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MONEY MANAGEMENT


How Soon Is Now?

03/01/01 02:08:50 PM PST
by David Penn

Up to your ears in credit debt? Try timing your debt down to size.

For many young people (and for many who are not so young), finding the money to set aside for an investment program can mean choosing between paying off current debts and laying the groundwork for a financially sound future. And depending on who you ask, you are likely to get conflicting answers as to which is more important: getting out of debt or getting into investing.

Sure, getting out of debt -- or at least getting debts down to a manageable level -- is an admirable and important goal. This is particularly true if you have debts for which you can only make minimum payments, as is often the case with credit card debt. As you may know from months or years of whacking away at redwood-sized credit debts, minimum payments barely take the bark off the debt tree. Moreover, paying off a debt with an interest of 20% -- typical of many credit cards -- is the financial equivalent of an investment yielding 20% -- not bad for a fistful of plastic.

If you can't decide which to do first, perhaps you can do both at the same time. Unfortunately, the problem with this approach is that often, both needs tend to be undersatisfied: minimum payments toward your credit debts become the rule, and the true potential of your investments is limited by the relatively small amount of cash you have to put to work in the markets.

PUTTING TIME ON YOUR SIDE

One of the most important things in investing is the concept of time horizon. How much money do you need/want and when do you need/want it? Not only does this help you decide how to invest (stocks, mutual funds, bonds, and so forth), but this approach also helps you better understand the reason why you are investing in the first place. Do your goals include long-term capital appreciation for retirement, a European vacation two years from now, a college education for your preschool children? The list goes on.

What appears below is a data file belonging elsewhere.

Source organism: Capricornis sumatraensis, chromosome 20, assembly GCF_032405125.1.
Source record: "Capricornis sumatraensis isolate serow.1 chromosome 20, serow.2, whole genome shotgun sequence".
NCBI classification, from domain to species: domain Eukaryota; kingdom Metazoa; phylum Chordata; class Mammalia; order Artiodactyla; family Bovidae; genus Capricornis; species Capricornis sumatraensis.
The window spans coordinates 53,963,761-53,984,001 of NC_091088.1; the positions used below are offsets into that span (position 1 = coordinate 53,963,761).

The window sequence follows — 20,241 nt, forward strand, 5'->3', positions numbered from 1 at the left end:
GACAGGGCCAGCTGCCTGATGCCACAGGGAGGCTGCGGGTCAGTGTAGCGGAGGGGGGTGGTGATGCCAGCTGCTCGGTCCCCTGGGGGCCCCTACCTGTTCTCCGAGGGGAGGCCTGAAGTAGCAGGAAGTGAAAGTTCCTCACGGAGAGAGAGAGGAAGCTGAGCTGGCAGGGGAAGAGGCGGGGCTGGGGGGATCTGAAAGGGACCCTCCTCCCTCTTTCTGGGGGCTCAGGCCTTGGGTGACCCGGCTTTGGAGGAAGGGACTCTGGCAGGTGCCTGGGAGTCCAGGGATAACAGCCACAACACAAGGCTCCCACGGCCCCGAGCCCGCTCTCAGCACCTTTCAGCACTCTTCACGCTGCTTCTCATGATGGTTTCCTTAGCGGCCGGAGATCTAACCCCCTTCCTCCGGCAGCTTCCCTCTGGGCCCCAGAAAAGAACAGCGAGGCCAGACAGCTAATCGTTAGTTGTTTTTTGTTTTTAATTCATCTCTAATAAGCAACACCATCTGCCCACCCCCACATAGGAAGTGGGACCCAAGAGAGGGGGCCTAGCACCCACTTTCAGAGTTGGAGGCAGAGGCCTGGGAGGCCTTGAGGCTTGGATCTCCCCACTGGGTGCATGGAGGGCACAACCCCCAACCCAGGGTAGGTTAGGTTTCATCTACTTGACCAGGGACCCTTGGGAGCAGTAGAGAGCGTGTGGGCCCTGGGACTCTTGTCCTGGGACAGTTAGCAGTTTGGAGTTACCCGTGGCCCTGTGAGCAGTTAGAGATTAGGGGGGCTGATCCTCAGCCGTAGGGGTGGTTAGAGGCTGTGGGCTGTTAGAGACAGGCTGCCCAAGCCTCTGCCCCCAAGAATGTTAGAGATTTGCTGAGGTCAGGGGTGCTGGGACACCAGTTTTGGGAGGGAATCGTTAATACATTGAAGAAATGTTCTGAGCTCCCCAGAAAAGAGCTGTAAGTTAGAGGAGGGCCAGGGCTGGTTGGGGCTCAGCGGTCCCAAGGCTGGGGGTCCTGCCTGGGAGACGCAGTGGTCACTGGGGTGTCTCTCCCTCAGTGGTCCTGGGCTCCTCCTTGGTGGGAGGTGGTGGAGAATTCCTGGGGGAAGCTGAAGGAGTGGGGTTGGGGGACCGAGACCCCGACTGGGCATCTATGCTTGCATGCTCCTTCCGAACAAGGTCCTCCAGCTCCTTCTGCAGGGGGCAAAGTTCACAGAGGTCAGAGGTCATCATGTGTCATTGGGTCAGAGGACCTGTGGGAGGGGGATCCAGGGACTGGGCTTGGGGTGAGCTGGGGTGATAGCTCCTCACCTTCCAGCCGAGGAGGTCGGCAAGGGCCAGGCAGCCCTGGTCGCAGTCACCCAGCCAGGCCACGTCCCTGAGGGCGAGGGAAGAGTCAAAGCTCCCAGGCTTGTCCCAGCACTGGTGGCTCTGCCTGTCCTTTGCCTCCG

The good news is that a similar approach to time horizon can also help you pay down your debts. Rather than flinging money at your debts as fast as you can, you can plot a time horizon that will let you know just how long it will take to pay off your debts. This information can be extremely helpful in planning budgets, determining both how much money you can devote to debt reduction and how long your debt-reduction project will take.

Figure 1 is essentially an amortization table like those used by bankers, accountants, and others in the financial industry for whom debt and debt reduction is serious, everyday business. The left-hand column represents the regular debt payment as a percentage of the total debt. The asterisk (*) represents what is known as negative amortization. This means that a payment of the stated size is insufficient to repay even the interest on the debt, meaning the total debt actually increases each month instead of falling.

FIGURE 1: NUMBER OF MONTHLY PAYMENTS TO RETIRE DEBT. Here's an amortization table essentially like those used by bankers, accountants, and others in the financial industry for whom debt and debt reduction is everyday business. The left-hand column represents the regular debt payment as a percentage of the total debt. The asterisk (*) represents what is known as negative amortization. This means that a payment of the stated size is insufficient to repay even the interest on the debt, meaning the total debt actually increases each month instead of falling.